“Well, Doc, I work the rail­road line from Ken­tucky to West Vir­ginia, have for twen­ty years or more, and they seem to think I might’ve spent up my time,” Fay said. His accent was gone now, replaced again with the more famil­iar east Ken­tucky twang. “They want­ed me in here for a check­up.”

“Seems like you have put some hard time in from the looks of it, but you seem to be in pret­ty good health oth­er­wise,” the doc­tor said. “Of course a full screen could include an MRI and some oth­er tests, if the com­pa­ny has asked for a com­plete exam. But it says here,” the doc­tor paused and flipped pages on his chart, which he did not cra­dle like a child but held it out in front of him like a shield. “It says here you can’t have an MRI.”

Fay winked at the assis­tant. “Why’s that?” he asked.

The doc­tor bal­anced the chart in the palm of his hand and used the oth­er to hold steady his glass­es, bent clos­er to the chart. “Says here you have obstruc­tions that would put your at risk due to the mag­nets in the machine. An MRI machine works in such a way that –”

“I know about how they work, Doc, all due respect,” Fay said cut­ting him off and fas­ten­ing the last but­ton on his shirt.

“Have you had oper­a­tions before?” The doc­tor pressed on. “Met­al devices implant­ed dur­ing a surgery of some kind that’s not in your chart for what­ev­er rea­son?”

“No, Doc. Noth­ing like that.”

The doc­tor turned to the assis­tant and gave her a dis­gust­ed look. He tucked his chart under his arm. Word­less glances were exchanged momen­tar­i­ly and then the doc­tor excused him­self after hand­ing a note to the assis­tant.

“That young man could use a drink,” Fay said after the door closed. “What’s his lit­tle note say?”

“You’re so full of it,” the assis­tant said, toss­ing her hair back.

Fay closed his eyes and took in the per­fume, slid­ing across the air to him in a small and pow­er­ful wave. He fig­ured Dr. What­shis­name was good and pissed about not hav­ing all the infor­ma­tion, his full arse­nal there for his guide­book.

“You’re so full of it,” the assis­tant said again.

“I just need a clean bill so I can go back to work. This is only my sec­ond trip to the hos­pi­tal. The first time was for a phys­i­cal when I got hired on at the rail­road. Wasn’t much to that, just cup and cough, eye test, that sort of thing. What’s his lit­tle note say, hon­ey? I got­ta keep this job a least a few more years. Retire­ment and all, you know.”

“His lit­tle note says get an X‑ray, STAT,” she said. It came out in a hiss, the hon­ey-dipped feath­ers turn­ing to snake­skin before Fay’s eyes.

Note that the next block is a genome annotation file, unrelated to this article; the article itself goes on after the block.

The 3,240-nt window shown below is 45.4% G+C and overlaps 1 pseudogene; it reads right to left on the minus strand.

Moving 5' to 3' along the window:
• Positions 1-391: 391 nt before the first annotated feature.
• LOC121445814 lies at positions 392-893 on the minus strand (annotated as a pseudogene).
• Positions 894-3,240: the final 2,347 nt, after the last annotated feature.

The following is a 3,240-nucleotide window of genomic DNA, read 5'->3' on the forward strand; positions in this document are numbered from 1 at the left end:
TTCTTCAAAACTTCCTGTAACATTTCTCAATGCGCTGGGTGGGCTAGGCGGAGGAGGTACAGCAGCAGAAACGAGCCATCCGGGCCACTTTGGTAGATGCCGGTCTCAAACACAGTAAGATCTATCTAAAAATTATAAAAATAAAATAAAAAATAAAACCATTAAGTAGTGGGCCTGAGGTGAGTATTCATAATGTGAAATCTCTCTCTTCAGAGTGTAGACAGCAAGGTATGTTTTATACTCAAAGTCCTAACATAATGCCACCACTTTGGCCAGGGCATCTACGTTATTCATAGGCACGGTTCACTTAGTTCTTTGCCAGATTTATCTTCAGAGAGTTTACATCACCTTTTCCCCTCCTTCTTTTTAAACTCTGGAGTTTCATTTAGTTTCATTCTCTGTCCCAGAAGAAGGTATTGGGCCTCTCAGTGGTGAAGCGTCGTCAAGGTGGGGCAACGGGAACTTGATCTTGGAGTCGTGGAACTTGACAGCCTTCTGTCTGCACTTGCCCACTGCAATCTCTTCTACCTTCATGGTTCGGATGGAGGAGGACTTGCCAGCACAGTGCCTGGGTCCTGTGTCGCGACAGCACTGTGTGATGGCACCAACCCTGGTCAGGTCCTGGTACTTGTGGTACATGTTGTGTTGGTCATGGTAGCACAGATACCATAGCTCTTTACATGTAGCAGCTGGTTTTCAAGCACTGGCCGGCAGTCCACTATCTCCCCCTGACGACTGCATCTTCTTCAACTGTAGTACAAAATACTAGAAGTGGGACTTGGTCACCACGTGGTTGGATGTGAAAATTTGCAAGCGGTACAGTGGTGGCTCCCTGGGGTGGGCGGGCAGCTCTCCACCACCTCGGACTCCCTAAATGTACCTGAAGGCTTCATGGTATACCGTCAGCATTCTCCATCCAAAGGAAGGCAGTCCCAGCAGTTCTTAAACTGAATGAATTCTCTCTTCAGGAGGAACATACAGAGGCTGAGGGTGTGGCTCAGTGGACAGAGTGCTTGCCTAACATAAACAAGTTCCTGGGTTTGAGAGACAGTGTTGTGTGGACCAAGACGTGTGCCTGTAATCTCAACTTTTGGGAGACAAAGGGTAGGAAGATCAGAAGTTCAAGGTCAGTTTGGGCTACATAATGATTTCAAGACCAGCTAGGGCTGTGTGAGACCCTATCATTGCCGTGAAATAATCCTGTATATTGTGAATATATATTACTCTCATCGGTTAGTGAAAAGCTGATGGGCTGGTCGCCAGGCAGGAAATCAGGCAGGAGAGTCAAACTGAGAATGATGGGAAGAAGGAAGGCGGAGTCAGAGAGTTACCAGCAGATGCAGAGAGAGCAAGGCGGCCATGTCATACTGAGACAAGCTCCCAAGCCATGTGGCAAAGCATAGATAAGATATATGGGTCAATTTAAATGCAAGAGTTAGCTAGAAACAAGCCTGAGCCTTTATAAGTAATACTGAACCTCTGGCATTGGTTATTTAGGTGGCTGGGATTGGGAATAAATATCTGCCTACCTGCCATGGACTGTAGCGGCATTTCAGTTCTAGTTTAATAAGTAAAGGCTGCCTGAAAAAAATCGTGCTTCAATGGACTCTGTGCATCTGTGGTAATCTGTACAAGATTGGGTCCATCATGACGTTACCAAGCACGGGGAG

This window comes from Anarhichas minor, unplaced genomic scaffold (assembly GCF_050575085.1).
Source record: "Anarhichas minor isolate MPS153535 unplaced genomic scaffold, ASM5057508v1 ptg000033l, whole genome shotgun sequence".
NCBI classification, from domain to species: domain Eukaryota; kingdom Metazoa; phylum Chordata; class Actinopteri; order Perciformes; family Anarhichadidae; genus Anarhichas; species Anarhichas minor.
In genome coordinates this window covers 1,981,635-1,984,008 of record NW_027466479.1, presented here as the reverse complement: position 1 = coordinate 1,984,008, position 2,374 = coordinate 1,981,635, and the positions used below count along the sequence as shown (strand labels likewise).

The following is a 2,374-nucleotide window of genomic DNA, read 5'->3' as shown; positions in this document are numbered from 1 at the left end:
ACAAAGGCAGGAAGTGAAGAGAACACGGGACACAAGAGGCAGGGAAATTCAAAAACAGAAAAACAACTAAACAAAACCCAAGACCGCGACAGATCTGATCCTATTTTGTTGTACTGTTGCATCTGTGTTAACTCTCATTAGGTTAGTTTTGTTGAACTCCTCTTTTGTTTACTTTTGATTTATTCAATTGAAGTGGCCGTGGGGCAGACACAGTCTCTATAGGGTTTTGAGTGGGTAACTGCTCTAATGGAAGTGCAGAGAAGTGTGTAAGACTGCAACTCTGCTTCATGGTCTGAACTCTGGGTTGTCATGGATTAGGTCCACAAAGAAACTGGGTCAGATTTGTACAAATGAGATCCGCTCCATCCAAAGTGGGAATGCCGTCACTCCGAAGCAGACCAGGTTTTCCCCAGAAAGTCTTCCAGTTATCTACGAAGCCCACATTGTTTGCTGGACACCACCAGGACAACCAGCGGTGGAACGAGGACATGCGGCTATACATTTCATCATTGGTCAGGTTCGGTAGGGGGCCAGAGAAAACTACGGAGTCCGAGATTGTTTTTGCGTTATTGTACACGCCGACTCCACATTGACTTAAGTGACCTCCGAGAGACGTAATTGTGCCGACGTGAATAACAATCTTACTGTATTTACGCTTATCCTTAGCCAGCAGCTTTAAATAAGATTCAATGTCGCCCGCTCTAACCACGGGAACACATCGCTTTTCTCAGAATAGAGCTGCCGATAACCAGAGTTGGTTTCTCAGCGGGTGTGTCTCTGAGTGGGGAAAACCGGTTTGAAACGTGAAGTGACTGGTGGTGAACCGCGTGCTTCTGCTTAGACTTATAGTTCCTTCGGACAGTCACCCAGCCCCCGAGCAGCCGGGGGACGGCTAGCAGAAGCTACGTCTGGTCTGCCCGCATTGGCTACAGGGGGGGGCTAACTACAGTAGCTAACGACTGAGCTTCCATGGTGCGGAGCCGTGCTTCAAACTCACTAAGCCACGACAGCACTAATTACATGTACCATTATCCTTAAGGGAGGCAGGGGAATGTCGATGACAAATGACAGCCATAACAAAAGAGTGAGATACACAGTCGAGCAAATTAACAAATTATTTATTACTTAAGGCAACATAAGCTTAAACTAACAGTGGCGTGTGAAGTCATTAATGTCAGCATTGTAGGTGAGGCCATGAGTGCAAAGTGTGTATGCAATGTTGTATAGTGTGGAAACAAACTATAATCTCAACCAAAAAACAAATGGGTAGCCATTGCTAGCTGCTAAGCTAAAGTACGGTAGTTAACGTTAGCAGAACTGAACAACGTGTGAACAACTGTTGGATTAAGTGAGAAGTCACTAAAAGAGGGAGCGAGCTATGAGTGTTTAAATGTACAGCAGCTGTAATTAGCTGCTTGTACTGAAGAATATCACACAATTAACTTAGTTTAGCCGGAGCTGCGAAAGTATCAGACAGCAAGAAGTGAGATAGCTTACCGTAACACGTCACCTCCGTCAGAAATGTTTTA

“What’d you mean, say­ing I’m full of it?”

The assis­tant put the chart back in its moth­er­ly posi­tion on the soft curve of her hip, gath­er­ing her­self, and left the room.

Fay stretched out a lit­tle at a time on the table and wait­ed. For some time he whis­tled a tune into the silence of the room. Beside the sink at the foot of the table were some mag­a­zines and when his back mus­cles start­ed knot­ting he pulled him­self up and start­ed thumb­ing through one, glanc­ing at pic­tures and lis­ten­ing for voic­es out­side the door. Present­ly, the assis­tant came back with anoth­er expres­sion­less woman.

“Let’s get you down for an x‑ray, Mr. Mullins,” the expres­sion­less woman said soft­ly, rou­tine­ly, her voice as flat as an iron­ing board.

Fay turned to the assis­tant and gave her anoth­er warm smile then leaned in close, tak­ing in her scent, feel­ing her green eyes on his neck as he whis­pered in her ear.

“That’s what they’ll find, hon­ey,” Fay said when he was upright again. The expres­sion­less woman was hold­ing his elbow, a slight tug. “And then it’s just more trou­bles for me.”

“You’re so full of it,” the assis­tant said. It was an echo by now, bounc­ing off the walls of the exam room. Void of any mean­ing. Just some­thing to say.

“Ash­es to ash­es and back again,” Fay said as the flat-faced lady guid­ed him through the door and away down the hall­way.

When the woman returned, the assis­tant was stand­ing at the check-in counter of the clin­ic.

“What’d that guy whis­per to you,” the woman asked, her face a bunched up series of wor­ry and curios­i­ty, despite her best efforts to keep it at bay.

The assis­tant didn’t answer right away and when the woman didn’t keep walk­ing or go about oth­er duties, she turned to her.

“Shrap­nel,” the assis­tant said under her breath.

“Par­don?”

“Pieces from one or more of 1,300 bombs set of in the cen­tre of Belfast,” she said and looked to the floor at her feet. “That’s what he whis­pered.”

“Right,” the woman said, still offer­ing no expres­sion. “And I’m chief of med­i­cine.”

“He’s full of it,” the assis­tant said. 

Shel­don Lee Comp­ton sur­vives in Ken­tucky.  His work has appeared in Emprise Reviewkill authorFried Chick­en and Cof­feeMetazen and else­where.

 

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1 Response to The Troubles, fiction by Sheldon Compton

  1. Tim Young says:

    This is excel­lent, not one wrong move.
    It made me think how a few well defined strokes
    bring a char­ac­ter to such a full life.
    Thanks.